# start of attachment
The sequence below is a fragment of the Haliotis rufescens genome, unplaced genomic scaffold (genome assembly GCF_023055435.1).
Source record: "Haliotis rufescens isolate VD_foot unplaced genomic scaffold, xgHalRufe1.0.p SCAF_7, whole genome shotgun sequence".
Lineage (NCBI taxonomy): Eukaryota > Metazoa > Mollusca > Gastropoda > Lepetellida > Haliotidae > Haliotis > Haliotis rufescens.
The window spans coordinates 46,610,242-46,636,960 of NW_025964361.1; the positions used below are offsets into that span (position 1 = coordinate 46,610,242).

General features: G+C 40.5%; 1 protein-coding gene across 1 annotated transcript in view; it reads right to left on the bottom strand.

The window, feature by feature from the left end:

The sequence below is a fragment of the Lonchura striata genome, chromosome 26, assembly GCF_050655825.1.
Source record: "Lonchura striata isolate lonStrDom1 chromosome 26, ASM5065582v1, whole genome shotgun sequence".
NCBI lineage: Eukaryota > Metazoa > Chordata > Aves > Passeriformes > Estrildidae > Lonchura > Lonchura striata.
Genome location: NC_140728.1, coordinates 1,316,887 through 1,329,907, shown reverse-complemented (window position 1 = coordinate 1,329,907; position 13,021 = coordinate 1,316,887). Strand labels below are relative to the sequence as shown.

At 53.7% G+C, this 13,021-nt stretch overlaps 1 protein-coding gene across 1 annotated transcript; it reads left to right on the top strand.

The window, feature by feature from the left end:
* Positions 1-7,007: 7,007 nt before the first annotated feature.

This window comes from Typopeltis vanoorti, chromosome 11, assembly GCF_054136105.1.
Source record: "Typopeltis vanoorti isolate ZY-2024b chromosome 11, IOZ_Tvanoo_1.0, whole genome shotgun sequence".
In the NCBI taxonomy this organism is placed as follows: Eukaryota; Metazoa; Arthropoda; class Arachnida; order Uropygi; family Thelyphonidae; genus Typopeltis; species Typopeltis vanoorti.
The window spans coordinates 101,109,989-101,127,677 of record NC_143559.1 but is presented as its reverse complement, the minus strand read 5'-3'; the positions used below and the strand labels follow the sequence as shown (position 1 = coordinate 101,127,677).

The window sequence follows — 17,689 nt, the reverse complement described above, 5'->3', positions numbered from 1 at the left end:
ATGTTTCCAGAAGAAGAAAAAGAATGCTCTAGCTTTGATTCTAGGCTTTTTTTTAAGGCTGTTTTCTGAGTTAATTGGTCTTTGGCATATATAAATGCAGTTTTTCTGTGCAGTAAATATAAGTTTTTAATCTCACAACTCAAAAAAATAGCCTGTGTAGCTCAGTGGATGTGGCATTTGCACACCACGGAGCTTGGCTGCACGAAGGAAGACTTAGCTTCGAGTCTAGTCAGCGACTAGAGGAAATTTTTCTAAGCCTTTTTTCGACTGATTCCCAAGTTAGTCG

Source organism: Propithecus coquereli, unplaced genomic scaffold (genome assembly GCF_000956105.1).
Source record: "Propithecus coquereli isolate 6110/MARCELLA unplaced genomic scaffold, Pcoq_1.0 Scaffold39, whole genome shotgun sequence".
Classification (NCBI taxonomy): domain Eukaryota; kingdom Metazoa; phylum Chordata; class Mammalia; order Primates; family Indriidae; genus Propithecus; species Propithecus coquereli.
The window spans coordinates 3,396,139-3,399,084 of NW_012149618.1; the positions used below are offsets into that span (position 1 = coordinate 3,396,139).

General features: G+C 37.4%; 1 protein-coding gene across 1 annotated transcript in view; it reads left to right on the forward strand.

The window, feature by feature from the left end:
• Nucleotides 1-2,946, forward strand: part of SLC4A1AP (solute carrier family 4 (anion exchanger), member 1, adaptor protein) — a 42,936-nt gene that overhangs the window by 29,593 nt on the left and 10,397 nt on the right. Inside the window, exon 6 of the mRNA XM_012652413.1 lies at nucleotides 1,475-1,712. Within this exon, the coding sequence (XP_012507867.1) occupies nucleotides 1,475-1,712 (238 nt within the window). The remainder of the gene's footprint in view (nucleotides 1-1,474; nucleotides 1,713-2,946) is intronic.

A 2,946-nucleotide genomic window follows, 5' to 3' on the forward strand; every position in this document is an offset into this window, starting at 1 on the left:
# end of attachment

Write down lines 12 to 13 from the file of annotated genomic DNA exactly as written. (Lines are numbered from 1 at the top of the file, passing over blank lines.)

The window, feature by feature from the left end:
* Positions 1-7,007: 7,007 nt before the first annotated feature.